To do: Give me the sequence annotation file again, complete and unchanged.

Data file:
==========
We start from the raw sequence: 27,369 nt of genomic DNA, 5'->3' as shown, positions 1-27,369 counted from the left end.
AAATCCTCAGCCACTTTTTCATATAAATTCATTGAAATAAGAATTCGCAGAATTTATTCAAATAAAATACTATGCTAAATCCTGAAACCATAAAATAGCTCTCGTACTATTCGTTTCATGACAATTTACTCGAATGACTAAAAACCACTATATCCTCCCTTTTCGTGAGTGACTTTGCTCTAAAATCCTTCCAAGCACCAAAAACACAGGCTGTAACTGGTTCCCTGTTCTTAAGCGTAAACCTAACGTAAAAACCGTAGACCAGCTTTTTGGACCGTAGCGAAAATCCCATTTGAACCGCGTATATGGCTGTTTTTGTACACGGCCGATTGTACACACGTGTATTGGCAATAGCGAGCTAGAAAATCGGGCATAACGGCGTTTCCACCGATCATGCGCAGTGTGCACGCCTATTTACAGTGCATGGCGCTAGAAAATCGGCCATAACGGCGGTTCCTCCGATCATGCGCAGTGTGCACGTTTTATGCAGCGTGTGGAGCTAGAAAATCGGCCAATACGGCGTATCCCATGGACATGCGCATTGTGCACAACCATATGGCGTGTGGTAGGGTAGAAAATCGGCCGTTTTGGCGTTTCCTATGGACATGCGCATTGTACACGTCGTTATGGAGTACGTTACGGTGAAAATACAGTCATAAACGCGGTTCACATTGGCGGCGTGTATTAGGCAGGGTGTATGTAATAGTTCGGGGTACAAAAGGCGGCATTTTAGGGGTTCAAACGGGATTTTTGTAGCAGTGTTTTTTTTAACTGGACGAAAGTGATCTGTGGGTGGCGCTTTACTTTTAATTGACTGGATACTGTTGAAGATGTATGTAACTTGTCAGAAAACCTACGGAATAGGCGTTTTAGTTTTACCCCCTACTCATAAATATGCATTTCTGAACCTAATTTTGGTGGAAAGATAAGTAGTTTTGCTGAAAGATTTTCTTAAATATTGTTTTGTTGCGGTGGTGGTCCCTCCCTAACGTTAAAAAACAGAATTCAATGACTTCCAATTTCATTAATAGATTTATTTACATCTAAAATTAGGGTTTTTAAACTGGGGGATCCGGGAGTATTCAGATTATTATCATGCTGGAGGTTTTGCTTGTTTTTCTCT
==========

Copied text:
We start from the raw sequence: 27,369 nt of genomic DNA, 5'->3' as shown, positions 1-27,369 counted from the left end.
AAATCCTCAGCCACTTTTTCATATAAATTCATTGAAATAAGAATTCGCAGAATTTATTCAAATAAAATACTATGCTAAATCCTGAAACCATAAAATAGCTCTCGTACTATTCGTTTCATGACAATTTACTCGAATGACTAAAAACCACTATATCCTCCCTTTTCGTGAGTGACTTTGCTCTAAAATCCTTCCAAGCACCAAAAACACAGGCTGTAACTGGTTCCCTGTTCTTAAGCGTAAACCTAACGTAAAAACCGTAGACCAGCTTTTTGGACCGTAGCGAAAATCCCATTTGAACCGCGTATATGGCTGTTTTTGTACACGGCCGATTGTACACACGTGTATTGGCAATAGCGAGCTAGAAAATCGGGCATAACGGCGTTTCCACCGATCATGCGCAGTGTGCACGCCTATTTACAGTGCATGGCGCTAGAAAATCGGCCATAACGGCGGTTCCTCCGATCATGCGCAGTGTGCACGTTTTATGCAGCGTGTGGAGCTAGAAAATCGGCCAATACGGCGTATCCCATGGACATGCGCATTGTGCACAACCATATGGCGTGTGGTAGGGTAGAAAATCGGCCGTTTTGGCGTTTCCTATGGACATGCGCATTGTACACGTCGTTATGGAGTACGTTACGGTGAAAATACAGTCATAAACGCGGTTCACATTGGCGGCGTGTATTAGGCAGGGTGTATGTAATAGTTCGGGGTACAAAAGGCGGCATTTTAGGGGTTCAAACGGGATTTTTGTAGCAGTGTTTTTTTTAACTGGACGAAAGTGATCTGTGGGTGGCGCTTTACTTTTAATTGACTGGATACTGTTGAAGATGTATGTAACTTGTCAGAAAACCTACGGAATAGGCGTTTTAGTTTTACCCCCTACTCATAAATATGCATTTCTGAACCTAATTTTGGTGGAAAGATAAGTAGTTTTGCTGAAAGATTTTCTTAAATATTGTTTTGTTGCGGTGGTGGTCCCTCCCTAACGTTAAAAAACAGAATTCAATGACTTCCAATTTCATTAATAGATTTATTTACATCTAAAATTAGGGTTTTTAAACTGGGGGATCCGGGAGTATTCAGATTATTATCATGCTGGAGGTTTTGCTTGTTTTTCTCT